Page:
Meaning of “backtrack” in the English Dictionary

"backtrack" in British English

See all translations

backtrackverb [ I ]

uk /ˈbæk.træk/ us /ˈbæk.træk/

backtrack verb [ I ] (CHANGE OPINION)

to say that you did not mean something you said earlier or say that you have changed your opinion:

[ + speech ] "All right," he backtracked, "It's possible that I was mistaken."
The officers were forced to backtrack on their statements.
She refused to backtrack from her criticisms of the proposal.

(Definition of “backtrack” from the Cambridge Advanced Learner’s Dictionary & Thesaurus © Cambridge University Press)

"backtrack" in American English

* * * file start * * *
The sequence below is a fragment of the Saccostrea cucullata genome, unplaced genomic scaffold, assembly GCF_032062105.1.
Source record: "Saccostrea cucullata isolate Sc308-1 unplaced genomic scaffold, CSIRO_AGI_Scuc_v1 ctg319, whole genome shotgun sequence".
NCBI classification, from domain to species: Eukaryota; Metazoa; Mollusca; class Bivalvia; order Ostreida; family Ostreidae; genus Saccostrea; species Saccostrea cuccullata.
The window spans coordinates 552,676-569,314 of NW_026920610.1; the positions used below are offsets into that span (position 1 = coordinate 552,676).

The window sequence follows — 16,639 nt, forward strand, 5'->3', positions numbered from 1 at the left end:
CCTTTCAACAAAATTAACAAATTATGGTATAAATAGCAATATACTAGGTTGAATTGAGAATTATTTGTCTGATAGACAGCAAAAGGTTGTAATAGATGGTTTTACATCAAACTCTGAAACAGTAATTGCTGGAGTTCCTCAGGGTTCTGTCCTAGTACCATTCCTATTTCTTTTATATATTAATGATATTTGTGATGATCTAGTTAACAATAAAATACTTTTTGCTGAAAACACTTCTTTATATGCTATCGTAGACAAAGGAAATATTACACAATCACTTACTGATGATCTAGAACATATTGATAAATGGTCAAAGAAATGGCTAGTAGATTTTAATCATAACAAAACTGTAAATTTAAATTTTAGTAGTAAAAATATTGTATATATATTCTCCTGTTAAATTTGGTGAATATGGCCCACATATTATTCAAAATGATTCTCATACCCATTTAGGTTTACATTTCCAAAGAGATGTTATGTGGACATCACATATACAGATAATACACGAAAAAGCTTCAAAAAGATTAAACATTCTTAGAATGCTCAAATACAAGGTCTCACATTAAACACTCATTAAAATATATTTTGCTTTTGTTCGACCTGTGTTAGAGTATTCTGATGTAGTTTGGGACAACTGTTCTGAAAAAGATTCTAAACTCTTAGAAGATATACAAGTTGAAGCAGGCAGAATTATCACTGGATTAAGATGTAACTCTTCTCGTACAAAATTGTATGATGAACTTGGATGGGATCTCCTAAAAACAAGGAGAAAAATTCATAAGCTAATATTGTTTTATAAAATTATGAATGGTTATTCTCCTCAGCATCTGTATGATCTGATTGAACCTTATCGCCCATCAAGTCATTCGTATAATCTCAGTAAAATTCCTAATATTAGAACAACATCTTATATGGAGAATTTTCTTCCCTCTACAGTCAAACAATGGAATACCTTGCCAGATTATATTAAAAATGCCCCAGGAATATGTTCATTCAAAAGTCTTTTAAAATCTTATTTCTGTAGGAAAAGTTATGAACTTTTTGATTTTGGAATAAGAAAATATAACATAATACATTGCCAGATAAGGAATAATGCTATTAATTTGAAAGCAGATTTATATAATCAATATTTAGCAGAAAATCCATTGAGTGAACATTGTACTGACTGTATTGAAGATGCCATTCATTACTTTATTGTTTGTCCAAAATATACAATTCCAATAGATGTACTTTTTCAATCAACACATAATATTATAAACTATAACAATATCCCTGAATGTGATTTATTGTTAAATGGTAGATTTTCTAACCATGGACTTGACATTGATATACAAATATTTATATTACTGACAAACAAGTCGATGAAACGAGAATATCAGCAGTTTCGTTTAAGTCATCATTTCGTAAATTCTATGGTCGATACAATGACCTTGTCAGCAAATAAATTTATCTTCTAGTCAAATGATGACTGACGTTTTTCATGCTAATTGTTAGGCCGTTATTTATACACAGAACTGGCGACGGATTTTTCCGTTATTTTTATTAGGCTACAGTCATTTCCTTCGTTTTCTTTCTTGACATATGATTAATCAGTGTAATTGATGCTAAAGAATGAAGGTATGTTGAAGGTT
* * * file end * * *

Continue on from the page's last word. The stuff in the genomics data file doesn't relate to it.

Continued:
See all translations

backtrackverb [ I ]

us /ˈbækˌtræk/

to go back the same way you came, or to consider information again:

We need to backtrack a bit and examine the history of this problem.

If you backtrack from something you previously said or agreed to do, you begin to stop supporting it:

The government backtracked on plans that would have increased taxes.

(Definition of “backtrack” from the Cambridge Academic Content Dictionary © Cambridge University Press)